Our Wedding Birds

wedding_aeAs I mentioned in my 2017: The Rebloggening post, I recently got married to my longtime partner Ellie. We had an absolutely amazing day and it was so great being able to share it with all our family and friends. But it wouldn’t have truly been my ideal wedding without the inclusion of my favourite feathered friends.

At first, I was amazed that Ellie handed over control of the table plan and table number decorations to me, but then she said that she liked the idea of featuring our favourite British birds. I needed no more of an invitation to get working! Below are the final designs we used on the day – click on each individual bird for a closer look.

I was very happy with how they turned out, and below are a few of them in action during the big day itself. Out of all of them, I think the pheasant has to be my favourite. It took the longest to produce, but I really love its wealth of colours and patterns. Feel free to leave a comment if you have any favourites or if there is anything I can improve upon next time.

Of course, we take our birds seriously here at BBS, so I had to take it a step further for the big table plan design. The plan was to try and create a somewhat phylogentically meaningful layout of the tables to represent the evolutionary relatedness of their birds! During my PhD research, I’d come across a great paper detailing the genetic tree of 249 British bird species [1], so using this as a guide, I set about incorporating it into my table plan design as much as possible.

Anyone that has had to organise a wedding table plan will probably be aware that getting the right numbers of people sittingΒ  in the right spots whilst keeping certain individuals separated is no easy feat – especially when you’re trying to figure out who you can get away with putting on the “tit table”.

The goldfinch has become an iconic bird in the relationship between me and my wife, and we knew that was going to be our top table. This was a bit problematic for the phylogeny, but eh, it was our big day – we can rewrite the course of avian evolution for just a few hours.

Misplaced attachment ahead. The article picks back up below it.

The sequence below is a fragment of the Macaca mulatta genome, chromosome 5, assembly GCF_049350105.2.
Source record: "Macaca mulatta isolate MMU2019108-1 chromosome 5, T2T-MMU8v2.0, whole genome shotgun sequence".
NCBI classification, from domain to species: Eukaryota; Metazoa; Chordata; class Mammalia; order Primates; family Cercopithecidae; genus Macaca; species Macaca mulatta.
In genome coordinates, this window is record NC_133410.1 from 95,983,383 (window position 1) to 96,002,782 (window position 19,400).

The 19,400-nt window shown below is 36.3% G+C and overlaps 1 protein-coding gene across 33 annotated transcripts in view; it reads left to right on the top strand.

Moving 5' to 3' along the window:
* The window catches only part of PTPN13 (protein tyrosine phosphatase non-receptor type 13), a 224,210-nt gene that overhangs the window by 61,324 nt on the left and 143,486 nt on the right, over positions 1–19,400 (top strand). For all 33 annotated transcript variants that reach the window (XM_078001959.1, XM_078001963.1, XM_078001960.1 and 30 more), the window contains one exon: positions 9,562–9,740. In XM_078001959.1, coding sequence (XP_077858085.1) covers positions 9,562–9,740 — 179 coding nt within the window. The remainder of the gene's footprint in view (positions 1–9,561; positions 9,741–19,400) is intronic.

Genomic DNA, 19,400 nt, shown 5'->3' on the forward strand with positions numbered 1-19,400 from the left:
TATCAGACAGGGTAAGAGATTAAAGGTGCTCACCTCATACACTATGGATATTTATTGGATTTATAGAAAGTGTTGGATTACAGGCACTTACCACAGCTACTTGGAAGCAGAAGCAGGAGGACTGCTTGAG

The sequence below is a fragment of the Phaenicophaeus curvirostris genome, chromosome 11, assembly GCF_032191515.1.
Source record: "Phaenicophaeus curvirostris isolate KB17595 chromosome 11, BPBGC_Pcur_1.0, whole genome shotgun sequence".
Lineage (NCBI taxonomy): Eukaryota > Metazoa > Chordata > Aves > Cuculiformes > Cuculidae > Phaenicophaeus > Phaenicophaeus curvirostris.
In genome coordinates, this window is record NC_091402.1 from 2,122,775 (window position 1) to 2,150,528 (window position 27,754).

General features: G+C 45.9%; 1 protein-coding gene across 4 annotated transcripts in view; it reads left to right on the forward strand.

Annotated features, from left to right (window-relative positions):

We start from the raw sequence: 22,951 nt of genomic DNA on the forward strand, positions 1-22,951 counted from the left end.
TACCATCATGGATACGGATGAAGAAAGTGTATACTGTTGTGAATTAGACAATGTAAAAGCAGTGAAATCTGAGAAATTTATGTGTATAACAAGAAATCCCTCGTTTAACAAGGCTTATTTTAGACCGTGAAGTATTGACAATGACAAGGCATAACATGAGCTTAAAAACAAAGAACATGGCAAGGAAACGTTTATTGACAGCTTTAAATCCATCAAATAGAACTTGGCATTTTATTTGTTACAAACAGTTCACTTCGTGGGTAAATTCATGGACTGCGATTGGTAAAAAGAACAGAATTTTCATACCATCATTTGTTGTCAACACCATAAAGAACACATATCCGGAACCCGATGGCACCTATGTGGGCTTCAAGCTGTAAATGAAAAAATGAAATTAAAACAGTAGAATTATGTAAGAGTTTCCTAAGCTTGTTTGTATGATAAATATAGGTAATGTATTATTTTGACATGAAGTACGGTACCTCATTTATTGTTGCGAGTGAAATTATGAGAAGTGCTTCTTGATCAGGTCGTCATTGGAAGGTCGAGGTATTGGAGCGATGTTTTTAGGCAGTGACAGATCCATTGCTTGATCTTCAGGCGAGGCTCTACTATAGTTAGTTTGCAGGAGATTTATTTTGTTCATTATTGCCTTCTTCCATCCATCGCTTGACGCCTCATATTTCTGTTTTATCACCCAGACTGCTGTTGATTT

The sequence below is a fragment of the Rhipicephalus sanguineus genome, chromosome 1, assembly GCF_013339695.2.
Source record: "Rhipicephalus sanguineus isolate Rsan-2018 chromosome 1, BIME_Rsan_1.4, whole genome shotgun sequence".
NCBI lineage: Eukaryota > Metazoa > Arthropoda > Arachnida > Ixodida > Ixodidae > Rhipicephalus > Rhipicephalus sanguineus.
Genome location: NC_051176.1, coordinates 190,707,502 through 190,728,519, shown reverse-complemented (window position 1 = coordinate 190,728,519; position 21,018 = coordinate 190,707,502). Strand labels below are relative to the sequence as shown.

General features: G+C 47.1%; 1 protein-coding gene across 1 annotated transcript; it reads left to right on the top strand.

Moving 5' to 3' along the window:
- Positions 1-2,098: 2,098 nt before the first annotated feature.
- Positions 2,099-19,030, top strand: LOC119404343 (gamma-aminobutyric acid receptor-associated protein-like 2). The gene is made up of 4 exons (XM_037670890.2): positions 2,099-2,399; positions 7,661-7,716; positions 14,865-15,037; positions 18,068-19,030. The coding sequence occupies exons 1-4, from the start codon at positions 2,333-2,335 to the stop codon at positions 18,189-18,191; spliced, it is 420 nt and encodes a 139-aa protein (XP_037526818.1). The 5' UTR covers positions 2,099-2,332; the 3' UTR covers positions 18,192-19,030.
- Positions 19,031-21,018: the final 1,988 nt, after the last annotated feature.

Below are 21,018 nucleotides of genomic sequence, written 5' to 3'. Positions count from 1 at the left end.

Overall, I was able to group the passerines (apart from the goldfinch) together and the raptors together and so on, and I was happy with how it turned out. It’s not going to win any awards for accuracy and the true phylogenetic distances are non-existent, but I felt that it succesfully reflected some of my passion for the science of birds whilst still being functional and looking pretty.

Hopefully I’ll be starting a few more creative endeavours this year, and I’ll be sure to keep you all updated with whatever plans I’m cooking up! Cheers!

[1] Thomas, G. H. (2008). Phylogenetic distributions of British birds of conservation concern. Proceedings of the Royal Society B: Biological Sciences, 275(1647), 2077–2083. http://doi.org/10.1098/rspb.2008.0549

12 thoughts on “Our Wedding Birds

  1. Congratulations, though as a newly wed it might be a good idea to avoid mention of “anything I can improve upon next time”. Wives can be funny about that sort of thing. πŸ™‚

    As for birds, you’ve chosen a good selection, but puffins take a lot of beating.

    Liked by 1 person

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